It's always the way. You wait years for a film about burlesque and then two come along at once.
The first is Mathieu Amalric's On Tour (Tournée), for which he won the best director prize at this year's Cannes Film Festival.
Amalric is best known internationally for his turn as Bond villain Dominic Greene in 2008's Quantum of Solace.
As well directing, Amalric appears in On Tour as Joachim - a former Parisian TV producer who takes a troupe of strip-tease performers from the US on a French tour.
The second burlesque film this month is, by contrast, a Hollywood musical - titled Burlesque - and starring Cher and Christina Aguilera.
"Of course I want to see it," says Amalric from his hotel on a wintry London afternoon just before he takes the train to Paris. "I hope it's like Paul Verhoeven's Showgirls film that plays on the genre. We'll see."
He describes New Burlesque as "a private discovery". The film's inspiration was a book by a former performer Colette about her music hall experiences in the early 20th century.
But stuck with a script that was "too nostalgic", Amalric chanced upon an article about New Burlesque and went to see a group of real performers in Nantes, Italy. It was an experience that helped him translate his ideas to a modern setting.
The film sees Amalric's character attempting to lead the curvaceous showgirls on a tour of French port towns while he deals with assorted problems in his own private life.
The burlesque artists are played by genuine performers including Mimi Le Meaux, Kitten on the Keys and Dirty Martini.
To capture the energy of live performance, Amalric put on a genuine burlesque tour of French port cities and filmed the performers each night.
"You can imagine if they had done it only for the camera," he says. "It would have been so artificial, so we immediately had this idea about doing a real tour.
"We offered a free show and the audience reacted as they would at a real show. It lent an urgency to the filming. It was magical."
The film has a documentary feel at times, especially behind the scenes at the shows, but Amalric maintains the burlesque dancers were "always actresses" on camera.
"It was a lot of work to get that documentary feeling, but everything was written. To grab that you have to write a lot."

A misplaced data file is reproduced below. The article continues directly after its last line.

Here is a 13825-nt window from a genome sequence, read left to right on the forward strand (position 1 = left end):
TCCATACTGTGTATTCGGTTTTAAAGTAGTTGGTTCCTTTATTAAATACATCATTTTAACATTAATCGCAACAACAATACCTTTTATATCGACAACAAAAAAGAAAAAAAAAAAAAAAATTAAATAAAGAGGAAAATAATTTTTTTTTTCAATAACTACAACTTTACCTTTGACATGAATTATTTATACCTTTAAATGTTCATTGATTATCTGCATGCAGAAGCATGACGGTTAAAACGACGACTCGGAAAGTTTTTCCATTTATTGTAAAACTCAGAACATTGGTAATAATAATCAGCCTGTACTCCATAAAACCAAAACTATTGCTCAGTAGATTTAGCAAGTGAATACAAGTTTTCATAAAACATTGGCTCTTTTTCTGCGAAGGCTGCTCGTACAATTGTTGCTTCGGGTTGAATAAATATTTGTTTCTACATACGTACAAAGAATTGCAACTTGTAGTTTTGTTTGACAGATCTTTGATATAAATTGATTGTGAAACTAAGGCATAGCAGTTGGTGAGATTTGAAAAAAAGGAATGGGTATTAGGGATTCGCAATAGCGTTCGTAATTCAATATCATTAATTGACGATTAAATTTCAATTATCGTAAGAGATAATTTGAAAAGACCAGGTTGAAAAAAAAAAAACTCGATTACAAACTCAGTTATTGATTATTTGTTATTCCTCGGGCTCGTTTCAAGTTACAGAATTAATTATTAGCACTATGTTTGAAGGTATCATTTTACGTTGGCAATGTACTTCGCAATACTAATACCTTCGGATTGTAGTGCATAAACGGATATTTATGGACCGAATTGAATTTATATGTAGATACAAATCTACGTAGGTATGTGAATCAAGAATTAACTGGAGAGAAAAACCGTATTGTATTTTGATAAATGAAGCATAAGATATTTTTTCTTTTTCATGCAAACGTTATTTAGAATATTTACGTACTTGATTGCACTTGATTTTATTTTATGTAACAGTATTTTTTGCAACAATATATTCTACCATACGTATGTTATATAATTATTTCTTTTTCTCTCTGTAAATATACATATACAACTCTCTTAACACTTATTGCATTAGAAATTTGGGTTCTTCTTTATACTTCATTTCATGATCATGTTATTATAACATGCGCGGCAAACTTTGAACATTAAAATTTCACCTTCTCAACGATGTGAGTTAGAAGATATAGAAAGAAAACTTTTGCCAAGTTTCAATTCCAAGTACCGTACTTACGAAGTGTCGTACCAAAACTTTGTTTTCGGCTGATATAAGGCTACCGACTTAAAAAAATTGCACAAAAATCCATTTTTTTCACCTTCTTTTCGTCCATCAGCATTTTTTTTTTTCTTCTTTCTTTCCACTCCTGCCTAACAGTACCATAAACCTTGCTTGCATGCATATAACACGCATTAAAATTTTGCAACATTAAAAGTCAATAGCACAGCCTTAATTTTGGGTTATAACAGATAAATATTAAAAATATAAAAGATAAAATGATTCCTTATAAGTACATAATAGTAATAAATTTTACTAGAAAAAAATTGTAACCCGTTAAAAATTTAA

Amalric had never planned to act in the film himself but six weeks before the shoot, his chosen actor was late for a technical screen test, so Amalric stood in.
"When we saw the screen tests everybody said okay - it's you! They were always joking about me acting in it, but I was sick of acting at that time because I had acted too much."
Amalric is best known outside France as an actor (including his role in The Diving Bell and the Butterfly), but On Tour is his fourth film as director.
How much did his role in Quantum of Solace change people's perceptions of him?
"It depends what you want to do with it. If you want to be famous and make money I could have - it's not very complicated. I refused films afterwards. Or you can take it as a surprise of life, a great joke, a wonderful experience."
Amalric refers to a fight scene in On Tour in which he is sent crashing through a door and lands heavily on a pavement.
"I could never have done that if I had not worked on the James Bond stunts. We did it by ourselves. We didn't need a stuntman. I learned that sort of stuff.
"It's like having several lives - some people talk to me on the street because they saw James Bond, some because they saw On Tour..."
He casually adds that Bond movie producer Michael G Wilson had come to see On Tour on the previous day. "We didn't talk Bond at all..."
On Tour opens in selected cinemas on Friday 10 December, and is also available via the Curzon On Demand service.